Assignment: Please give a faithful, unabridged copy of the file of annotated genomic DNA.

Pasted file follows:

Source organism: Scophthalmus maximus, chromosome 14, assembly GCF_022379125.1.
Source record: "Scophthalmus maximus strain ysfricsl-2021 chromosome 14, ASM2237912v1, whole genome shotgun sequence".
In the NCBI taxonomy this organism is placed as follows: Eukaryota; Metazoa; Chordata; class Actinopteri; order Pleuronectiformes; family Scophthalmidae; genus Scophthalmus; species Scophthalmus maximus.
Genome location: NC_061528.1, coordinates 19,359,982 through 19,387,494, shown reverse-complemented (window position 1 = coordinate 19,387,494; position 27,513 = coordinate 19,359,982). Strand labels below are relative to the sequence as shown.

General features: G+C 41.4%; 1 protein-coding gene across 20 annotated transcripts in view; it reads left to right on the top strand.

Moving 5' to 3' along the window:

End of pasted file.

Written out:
Source organism: Scophthalmus maximus, chromosome 14, assembly GCF_022379125.1.
Source record: "Scophthalmus maximus strain ysfricsl-2021 chromosome 14, ASM2237912v1, whole genome shotgun sequence".
In the NCBI taxonomy this organism is placed as follows: Eukaryota; Metazoa; Chordata; class Actinopteri; order Pleuronectiformes; family Scophthalmidae; genus Scophthalmus; species Scophthalmus maximus.
Genome location: NC_061528.1, coordinates 19,359,982 through 19,387,494, shown reverse-complemented (window position 1 = coordinate 19,387,494; position 27,513 = coordinate 19,359,982). Strand labels below are relative to the sequence as shown.

General features: G+C 41.4%; 1 protein-coding gene across 20 annotated transcripts in view; it reads left to right on the top strand.

Moving 5' to 3' along the window: